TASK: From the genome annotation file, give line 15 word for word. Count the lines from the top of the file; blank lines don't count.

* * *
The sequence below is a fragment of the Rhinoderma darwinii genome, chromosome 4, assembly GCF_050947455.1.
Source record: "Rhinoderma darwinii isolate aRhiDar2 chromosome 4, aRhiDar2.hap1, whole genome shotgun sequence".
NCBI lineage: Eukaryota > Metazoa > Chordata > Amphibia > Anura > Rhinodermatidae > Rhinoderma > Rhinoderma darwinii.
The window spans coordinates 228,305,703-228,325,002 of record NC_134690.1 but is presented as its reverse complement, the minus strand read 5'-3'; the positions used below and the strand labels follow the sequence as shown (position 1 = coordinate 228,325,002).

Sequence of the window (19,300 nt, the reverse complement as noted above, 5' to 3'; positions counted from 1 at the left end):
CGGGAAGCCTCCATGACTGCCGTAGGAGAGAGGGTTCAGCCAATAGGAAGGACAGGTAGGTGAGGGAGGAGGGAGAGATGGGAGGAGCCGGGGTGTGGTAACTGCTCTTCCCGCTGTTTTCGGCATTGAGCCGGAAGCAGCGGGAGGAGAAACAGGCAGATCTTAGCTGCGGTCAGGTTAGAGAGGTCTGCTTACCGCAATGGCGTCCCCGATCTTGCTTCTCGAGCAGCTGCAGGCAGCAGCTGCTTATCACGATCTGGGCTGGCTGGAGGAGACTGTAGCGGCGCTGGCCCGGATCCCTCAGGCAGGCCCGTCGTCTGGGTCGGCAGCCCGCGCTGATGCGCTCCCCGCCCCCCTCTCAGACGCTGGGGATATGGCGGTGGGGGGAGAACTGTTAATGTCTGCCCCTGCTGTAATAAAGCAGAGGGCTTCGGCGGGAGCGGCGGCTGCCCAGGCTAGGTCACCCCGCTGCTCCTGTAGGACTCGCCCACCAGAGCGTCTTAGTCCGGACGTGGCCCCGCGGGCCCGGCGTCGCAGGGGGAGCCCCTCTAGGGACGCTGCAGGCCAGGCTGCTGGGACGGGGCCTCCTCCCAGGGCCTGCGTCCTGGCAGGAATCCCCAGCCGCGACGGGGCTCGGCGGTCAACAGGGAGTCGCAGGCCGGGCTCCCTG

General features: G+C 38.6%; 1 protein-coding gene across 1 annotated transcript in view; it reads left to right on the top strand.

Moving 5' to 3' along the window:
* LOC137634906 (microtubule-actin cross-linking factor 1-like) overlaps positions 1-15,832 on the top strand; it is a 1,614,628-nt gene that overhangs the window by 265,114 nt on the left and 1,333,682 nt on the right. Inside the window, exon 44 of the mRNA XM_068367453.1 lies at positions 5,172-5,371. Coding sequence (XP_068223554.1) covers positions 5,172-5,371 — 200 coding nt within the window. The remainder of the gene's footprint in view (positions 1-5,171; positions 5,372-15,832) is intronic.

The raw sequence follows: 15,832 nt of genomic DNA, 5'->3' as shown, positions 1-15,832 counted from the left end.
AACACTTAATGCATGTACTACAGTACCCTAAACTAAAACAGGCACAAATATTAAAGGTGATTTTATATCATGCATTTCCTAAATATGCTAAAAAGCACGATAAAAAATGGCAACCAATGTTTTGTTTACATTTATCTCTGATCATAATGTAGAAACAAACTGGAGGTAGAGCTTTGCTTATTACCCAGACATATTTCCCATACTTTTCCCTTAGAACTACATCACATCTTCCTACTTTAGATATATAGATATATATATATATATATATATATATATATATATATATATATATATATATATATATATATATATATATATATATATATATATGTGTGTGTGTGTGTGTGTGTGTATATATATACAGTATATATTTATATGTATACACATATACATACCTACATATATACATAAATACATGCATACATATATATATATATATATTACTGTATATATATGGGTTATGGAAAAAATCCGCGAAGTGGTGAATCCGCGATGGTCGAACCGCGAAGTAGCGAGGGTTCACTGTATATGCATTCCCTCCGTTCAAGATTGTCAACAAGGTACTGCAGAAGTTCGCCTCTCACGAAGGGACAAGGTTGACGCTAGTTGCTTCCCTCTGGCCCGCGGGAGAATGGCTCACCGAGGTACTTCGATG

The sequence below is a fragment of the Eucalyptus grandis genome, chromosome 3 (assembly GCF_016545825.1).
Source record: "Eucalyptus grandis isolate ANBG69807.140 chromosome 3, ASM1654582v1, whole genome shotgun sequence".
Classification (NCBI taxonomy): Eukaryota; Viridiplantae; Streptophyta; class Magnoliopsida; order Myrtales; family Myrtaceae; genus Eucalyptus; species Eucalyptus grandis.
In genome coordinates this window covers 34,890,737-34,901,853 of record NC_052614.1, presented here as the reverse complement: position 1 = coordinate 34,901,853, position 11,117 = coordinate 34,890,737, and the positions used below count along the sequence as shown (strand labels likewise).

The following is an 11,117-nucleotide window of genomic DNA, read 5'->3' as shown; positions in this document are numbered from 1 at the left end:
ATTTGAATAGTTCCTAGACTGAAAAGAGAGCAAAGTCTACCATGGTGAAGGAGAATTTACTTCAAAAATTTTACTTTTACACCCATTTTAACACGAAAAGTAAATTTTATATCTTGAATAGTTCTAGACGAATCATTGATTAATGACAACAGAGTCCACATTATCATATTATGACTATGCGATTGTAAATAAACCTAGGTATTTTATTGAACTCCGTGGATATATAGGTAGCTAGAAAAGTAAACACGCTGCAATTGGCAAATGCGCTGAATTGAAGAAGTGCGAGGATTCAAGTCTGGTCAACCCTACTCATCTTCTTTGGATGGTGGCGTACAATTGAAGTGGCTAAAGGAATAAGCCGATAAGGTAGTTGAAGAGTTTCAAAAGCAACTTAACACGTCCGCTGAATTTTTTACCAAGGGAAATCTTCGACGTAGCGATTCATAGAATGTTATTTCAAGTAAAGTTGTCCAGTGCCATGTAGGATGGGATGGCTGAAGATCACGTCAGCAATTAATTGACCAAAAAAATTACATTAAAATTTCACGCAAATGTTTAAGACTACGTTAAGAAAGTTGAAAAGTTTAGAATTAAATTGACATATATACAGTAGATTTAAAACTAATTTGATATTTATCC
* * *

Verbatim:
In genome coordinates this window covers 34,890,737-34,901,853 of record NC_052614.1, presented here as the reverse complement: position 1 = coordinate 34,901,853, position 11,117 = coordinate 34,890,737, and the positions used below count along the sequence as shown (strand labels likewise).